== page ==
ON MARCH 7, Sultan Al Neyadi was busy harvesting tomatoes. Only that he is not at some organic farm in Dubai or in his vegetable garden. The Emirati is at the International Space Station (ISS). He is the first Arab to travel to space on a long-haul mission. He is not the first Arab space traveller though―Prince Sultan bin Salman Al Saud, a former Royal Saudi Air Force pilot, is said to be the first Arab and Muslim in space. He flew as a payload specialist on a seven-day international mission in June 1985. In 1987, Syrian air force officer Muhammed Faris flew to the Mir orbital space station as a research cosmonaut. In 2019, Hazza Al Mansouri, a fighter pilot of the United Arab Emirates, embarked on a seven-day mission―the UAE’s first―to the ISS.
The Arabs are taking great pride in their fourth ‘najmonaut’ (‘najma’in Arabic means star). Al Neyadi will spend six months at the ISS. He is part of the four-member SpaceX Crew-6, which arrived at the ISS on March 2 in the Crew Dragon Endeavour vehicle. The initial launch was rescheduled from February 27 owing to a technical glitch. The Crew-6 members include Stephen Bowen and Woody Hoburg of NASA and Andrey Fedyaev of Roscosmos. With them, the ISS now has 11 residents, seven of whom had arrived earlier in two separate crews.
The ISS is an orbiting laboratory 400km above the earth. At 28,000km/hr, it takes only 90 minutes to orbit the earth. In 24 hours, it completes 16 orbits of the earth, which is why ISS residents witness 16 sunrises and sunsets in the said period. The ISS consists of five space agencies―NASA (US), Roscosmos (Russia), JAXA (Japan), ESA (Europe) and CSA (Canada). It is almost as big as an American football field―357ft, end to end. There are internet-enabled laptops on the ISS, and astronauts can make voice or video calls to their loved ones. It has six sleeping quarters, two bathrooms, a gym, and a 360-degree view bay window called the Cupola.
In a NASA podcast prior to his space travel, Al Neyadi had said that all astronauts run towards the Cupola to see Earth. “I want to go there with a camera,” he said. “I want to capture that moment of looking back toward Earth. I want to see everything. I want to see home―the UAE, Al Ain, my hometown. I want to see the places that I visited and liked, where I studied, for example, in the UK and Australia. The oceans, forests, mountains are all on the list. Seeing Earth and the magnificent view, that layer of atmosphere that is protecting everything that we know, I think it is a really profound experience.” On March 8, he tweeted a photo of himself against the backdrop of the cupola. “The dream has come true and now we dream bigger,” he tweeted in Arabic and English.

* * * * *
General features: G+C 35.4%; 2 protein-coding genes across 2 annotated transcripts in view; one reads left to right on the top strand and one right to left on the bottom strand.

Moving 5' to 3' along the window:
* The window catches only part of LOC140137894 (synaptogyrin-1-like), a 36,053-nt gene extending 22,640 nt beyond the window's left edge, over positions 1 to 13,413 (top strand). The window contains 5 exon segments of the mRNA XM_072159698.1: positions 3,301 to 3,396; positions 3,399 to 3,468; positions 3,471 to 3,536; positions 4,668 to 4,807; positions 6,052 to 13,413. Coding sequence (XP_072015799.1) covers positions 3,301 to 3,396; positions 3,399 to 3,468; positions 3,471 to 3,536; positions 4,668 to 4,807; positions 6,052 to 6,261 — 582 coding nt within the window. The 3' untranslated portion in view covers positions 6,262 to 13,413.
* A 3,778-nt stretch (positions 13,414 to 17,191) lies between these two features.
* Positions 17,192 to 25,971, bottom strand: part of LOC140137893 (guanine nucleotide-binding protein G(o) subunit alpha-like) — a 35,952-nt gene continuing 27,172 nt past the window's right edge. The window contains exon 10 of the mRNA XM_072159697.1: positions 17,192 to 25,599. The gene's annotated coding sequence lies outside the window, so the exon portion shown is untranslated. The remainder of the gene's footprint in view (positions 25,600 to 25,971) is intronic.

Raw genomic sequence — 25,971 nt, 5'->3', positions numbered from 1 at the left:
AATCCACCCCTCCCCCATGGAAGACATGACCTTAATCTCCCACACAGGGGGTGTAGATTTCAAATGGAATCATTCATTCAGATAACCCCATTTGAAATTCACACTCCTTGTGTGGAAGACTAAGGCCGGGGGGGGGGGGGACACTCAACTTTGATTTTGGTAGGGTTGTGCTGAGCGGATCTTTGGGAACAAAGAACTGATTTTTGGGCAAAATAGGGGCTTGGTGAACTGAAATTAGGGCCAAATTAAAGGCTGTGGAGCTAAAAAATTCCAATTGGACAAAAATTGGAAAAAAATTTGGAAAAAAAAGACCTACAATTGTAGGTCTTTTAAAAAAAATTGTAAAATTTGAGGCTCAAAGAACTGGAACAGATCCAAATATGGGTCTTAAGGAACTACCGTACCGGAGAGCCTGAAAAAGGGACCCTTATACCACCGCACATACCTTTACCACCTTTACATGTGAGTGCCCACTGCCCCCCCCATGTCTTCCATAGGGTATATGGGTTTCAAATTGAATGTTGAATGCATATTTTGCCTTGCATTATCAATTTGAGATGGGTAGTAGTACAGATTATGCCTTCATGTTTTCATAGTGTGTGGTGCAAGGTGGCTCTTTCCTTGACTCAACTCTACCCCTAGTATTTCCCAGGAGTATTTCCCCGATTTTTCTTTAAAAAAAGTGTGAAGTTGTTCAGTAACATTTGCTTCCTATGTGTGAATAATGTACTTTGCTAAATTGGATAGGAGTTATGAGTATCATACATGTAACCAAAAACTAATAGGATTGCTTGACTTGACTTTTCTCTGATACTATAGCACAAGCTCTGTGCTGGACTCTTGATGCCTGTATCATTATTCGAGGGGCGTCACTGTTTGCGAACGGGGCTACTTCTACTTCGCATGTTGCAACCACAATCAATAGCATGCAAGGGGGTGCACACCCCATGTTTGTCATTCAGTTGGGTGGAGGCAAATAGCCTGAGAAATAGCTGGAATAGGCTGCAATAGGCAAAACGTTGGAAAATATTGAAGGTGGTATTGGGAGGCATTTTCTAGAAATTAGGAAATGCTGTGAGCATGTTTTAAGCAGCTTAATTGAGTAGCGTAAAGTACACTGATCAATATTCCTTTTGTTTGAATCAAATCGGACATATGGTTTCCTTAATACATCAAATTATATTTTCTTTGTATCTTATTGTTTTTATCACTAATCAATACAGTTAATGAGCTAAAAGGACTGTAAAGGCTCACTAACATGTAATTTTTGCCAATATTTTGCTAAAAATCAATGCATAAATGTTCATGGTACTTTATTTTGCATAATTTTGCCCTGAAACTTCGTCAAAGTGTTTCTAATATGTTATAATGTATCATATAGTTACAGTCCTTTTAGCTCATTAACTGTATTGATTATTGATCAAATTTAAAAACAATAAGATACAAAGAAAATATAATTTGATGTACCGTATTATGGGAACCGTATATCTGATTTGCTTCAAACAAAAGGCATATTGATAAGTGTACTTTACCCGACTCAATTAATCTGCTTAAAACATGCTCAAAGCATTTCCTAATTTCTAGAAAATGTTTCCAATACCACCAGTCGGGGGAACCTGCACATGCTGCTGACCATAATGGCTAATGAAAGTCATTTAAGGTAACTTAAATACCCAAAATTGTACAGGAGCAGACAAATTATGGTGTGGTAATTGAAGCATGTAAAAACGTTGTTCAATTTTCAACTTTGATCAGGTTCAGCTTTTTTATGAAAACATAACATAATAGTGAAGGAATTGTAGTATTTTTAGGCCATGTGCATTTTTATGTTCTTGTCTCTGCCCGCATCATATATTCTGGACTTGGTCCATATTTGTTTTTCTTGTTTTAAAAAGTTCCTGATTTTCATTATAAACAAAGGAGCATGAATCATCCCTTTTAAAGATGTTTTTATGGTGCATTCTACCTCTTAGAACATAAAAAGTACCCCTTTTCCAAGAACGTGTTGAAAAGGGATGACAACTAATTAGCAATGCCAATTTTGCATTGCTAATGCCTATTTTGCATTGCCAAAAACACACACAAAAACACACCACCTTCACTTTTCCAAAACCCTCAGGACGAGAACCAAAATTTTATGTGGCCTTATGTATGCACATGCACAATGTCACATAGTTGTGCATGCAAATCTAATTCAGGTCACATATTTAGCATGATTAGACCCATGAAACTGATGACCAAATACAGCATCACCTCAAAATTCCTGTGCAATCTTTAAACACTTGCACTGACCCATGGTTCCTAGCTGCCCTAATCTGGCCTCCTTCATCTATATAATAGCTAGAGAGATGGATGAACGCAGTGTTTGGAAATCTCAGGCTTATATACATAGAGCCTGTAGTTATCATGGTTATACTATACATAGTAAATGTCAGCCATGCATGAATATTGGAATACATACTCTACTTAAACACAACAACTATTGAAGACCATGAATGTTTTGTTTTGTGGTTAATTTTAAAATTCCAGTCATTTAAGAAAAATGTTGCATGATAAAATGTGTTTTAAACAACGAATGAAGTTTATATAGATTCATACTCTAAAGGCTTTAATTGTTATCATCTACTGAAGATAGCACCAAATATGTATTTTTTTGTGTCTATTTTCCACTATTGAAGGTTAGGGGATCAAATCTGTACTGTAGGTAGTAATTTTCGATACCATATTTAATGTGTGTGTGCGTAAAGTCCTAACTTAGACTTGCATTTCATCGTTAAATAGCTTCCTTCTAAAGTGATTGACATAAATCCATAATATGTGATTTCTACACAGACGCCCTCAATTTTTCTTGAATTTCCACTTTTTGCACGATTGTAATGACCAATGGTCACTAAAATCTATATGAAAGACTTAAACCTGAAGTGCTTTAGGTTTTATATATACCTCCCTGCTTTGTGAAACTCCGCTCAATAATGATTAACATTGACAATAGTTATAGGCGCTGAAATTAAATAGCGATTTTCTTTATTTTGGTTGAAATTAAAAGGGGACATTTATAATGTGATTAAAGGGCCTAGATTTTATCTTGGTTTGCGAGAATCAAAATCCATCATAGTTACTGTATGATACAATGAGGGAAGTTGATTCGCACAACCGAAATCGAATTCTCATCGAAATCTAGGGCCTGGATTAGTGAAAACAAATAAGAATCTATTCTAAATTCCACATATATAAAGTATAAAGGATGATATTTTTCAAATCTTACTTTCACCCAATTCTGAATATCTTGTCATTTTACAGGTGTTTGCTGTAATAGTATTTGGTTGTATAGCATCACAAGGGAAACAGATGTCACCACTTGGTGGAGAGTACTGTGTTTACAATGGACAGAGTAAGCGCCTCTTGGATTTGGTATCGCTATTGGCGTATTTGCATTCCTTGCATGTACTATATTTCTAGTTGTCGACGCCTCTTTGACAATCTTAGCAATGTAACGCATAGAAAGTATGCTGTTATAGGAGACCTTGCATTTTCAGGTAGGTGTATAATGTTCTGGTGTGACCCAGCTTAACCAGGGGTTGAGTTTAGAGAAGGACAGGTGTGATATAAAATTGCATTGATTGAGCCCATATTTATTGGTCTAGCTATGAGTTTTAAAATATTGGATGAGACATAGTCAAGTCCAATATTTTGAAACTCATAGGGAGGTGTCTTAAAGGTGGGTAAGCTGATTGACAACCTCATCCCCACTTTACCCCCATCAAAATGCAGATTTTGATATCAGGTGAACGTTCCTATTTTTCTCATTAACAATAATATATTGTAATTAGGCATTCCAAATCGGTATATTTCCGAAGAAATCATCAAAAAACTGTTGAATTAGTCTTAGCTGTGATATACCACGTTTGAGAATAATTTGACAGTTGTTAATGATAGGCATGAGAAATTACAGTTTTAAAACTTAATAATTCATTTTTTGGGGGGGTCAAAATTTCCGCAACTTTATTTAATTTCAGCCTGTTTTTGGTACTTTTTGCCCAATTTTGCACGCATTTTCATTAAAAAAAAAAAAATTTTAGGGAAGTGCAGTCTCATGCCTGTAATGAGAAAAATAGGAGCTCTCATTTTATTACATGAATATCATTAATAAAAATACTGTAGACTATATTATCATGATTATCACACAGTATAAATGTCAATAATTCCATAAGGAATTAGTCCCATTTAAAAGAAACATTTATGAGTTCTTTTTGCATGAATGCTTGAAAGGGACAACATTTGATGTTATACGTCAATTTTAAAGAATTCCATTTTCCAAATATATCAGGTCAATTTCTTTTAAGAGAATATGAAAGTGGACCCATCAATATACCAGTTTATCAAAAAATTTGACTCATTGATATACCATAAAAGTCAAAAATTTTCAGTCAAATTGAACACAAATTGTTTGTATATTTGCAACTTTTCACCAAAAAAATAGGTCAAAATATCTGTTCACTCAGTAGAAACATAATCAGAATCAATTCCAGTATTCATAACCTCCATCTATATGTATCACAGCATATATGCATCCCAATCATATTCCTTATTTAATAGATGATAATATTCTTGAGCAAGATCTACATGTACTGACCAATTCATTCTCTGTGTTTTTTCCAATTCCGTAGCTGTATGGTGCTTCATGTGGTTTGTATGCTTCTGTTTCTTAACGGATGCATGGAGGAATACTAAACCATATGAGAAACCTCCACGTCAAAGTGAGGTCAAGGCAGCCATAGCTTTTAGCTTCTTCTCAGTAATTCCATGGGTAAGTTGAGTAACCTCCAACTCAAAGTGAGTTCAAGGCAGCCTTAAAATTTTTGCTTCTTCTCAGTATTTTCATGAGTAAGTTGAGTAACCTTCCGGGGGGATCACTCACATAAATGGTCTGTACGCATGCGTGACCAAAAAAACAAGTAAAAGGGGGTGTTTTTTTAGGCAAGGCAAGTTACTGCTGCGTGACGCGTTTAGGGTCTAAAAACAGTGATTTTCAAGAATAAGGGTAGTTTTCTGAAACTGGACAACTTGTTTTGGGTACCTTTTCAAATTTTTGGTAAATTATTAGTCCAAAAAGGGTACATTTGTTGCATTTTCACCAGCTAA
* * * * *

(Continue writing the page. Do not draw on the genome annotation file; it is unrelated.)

During his first address on board, Al Neyadi spoke in Arabic, and the ground control in Houston greeted him on board with Ahlan wa Sahlan (welcome in Arabic). “I can’t be happier than this, I mean, seeing all friends in space, gathering as a big family―this is the essence of space exploration,” he said. He underlined the point that “the UAE is taking great steps towards pushing the boundaries of science and exploration by cooperating with space-faring nations in seeking new endeavours in space”. The UAE now is the 11th country in the world to send an astronaut on a long-haul space mission. Its moon mission is already in orbit; the Rashid Rover is expected to land on the lunar surface on April 25. It also launched its Mars mission―Hope Probe―in 2020. The UAE wants more of its ‘najmonauts’ in space, and therefore the Mohammed Bin Rashid Space Centre is planning interactive sessions between Al Neyadi and school students. As part of its community outreach programme, 13 live calls and 10 ham radio calls have been announced. Videos taken from space will also be telecast in schools.
Al Neyadi will spend the holy month of Ramadan, expected to begin by March 22, in space. While religious leaders said that it is not mandatory for astronauts to fast, Al Neyadi said he would and that he would also share dates with the crew members.
Hopefully, he would not have to harvest tomatoes while fasting. Some of the tomatoes he harvested recently must have gone into a tasty, tangy salad for the crew; a part of it would also be used for the (Veg-05) botany study, which is working towards developing a system to produce fresh food in space. Another experiment that the crew is working on is studying the impact of microgravity on astronauts. “One day people will go to the Moon and Mars. We have to understand the effects of microgravity on our bodies,” he told UAE’s Vice President, Prime Minister and Dubai Ruler Sheikh Mohammed bin Rashid Al Maktoum in an Earth-to-space call on March 7. “We monitor the impact and the effects of space on our bodies so we can avoid this in the future.”
The UAE clearly has its sights set high.